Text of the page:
More specifically, we first selected the union of the 2000 most variable genes in each data set (using FindVariableFeatures with method = “vst”). Next, we projected this data sets into subspace based on common correlation structure using canonical correlation analysis (CCA) followed by L2 normalization, and found integration anchors (cells that are mutual nearest neighbors between data sets) in this subspace. Each anchor is weighted based on the consistency of anchors in it’s local neighborhood, and these anchors were then used as input to guide data integration (or batch-correction), as proposed previously72. We then scaled the data, reduced the dimensionality using principal component analysis, and visualized the results with Uniform Manifold Approximation and Projection (UMAP)73. We defined homologous cell types by constructing a shared nearest neighbor (SNN) graph on the integrated data sets based on the Jaccard similarity of the 10 nearest neighbors of each sample. Louvain community detection was run to identify clusters that optimized the global modularity of the partitioned graph. Data set clusters are grouped based on the maximal fraction of cells in these Seurat-assigned cluster, which were nearly perfectly aligned for most subclasses, including ET. Changes in parameters did not change the integration of cluster Exc FEZF2 GABRQ with mouse ET clusters.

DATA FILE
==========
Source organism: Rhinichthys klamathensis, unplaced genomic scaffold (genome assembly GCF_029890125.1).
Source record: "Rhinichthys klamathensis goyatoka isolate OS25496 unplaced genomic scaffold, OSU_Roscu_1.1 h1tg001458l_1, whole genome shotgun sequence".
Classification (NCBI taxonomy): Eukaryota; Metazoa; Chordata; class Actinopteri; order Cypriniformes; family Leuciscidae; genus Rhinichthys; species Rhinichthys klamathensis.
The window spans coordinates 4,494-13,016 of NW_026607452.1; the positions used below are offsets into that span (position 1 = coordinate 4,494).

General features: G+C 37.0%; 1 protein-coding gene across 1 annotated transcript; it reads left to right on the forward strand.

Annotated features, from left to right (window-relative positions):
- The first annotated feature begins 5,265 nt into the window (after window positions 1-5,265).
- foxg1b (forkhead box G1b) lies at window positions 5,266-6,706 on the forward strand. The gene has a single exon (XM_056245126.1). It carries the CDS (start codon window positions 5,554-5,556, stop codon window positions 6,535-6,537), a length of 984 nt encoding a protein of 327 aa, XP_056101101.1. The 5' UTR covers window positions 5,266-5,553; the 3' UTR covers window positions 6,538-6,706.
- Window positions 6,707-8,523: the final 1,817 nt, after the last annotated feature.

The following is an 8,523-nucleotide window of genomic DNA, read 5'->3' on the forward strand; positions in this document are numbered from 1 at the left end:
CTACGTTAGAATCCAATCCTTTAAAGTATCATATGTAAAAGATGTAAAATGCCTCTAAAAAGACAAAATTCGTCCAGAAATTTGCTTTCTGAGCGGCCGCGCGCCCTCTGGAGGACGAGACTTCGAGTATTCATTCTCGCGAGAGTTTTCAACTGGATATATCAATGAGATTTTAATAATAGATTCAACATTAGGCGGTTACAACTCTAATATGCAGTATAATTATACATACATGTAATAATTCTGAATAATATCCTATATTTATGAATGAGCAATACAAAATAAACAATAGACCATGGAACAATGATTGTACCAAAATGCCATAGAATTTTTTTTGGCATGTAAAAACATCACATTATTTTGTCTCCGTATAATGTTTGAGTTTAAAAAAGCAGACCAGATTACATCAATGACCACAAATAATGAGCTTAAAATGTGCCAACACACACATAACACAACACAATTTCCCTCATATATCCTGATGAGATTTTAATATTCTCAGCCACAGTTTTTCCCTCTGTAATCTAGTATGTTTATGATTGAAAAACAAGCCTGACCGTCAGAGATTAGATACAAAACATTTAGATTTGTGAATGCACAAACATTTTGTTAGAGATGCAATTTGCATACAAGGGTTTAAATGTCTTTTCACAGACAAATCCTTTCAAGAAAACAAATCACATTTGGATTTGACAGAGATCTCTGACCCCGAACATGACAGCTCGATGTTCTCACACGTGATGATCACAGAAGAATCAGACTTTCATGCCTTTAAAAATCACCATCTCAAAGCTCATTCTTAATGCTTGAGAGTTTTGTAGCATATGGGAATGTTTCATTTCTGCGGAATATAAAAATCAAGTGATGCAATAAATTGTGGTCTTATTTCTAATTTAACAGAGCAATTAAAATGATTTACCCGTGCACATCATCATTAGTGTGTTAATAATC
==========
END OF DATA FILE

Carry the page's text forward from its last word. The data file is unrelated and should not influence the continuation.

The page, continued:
In addition, we performed correlation-based cell type matching of human FI to mouse VISp and ALM (independently) and show that human and mouse ET cells align. For each gene, we scaled the data such that the maximum log2(CPM+1) across human cells and across mouse cell type means was set to 1. We then selected the 75, 100, 150, 250, or 500 most depleted and most enriched genes in the mouse clusters and used these genes to calculate the Pearson correlation between each human FI cell and each mouse cell type, assigning each human cell to the mouse cell type with maximal correlation. In all cases, we found that the 23 human cells in the Exc FEZF2 GABRQ cluster were assigned to the mouse ET clusters.

### Electrophysiology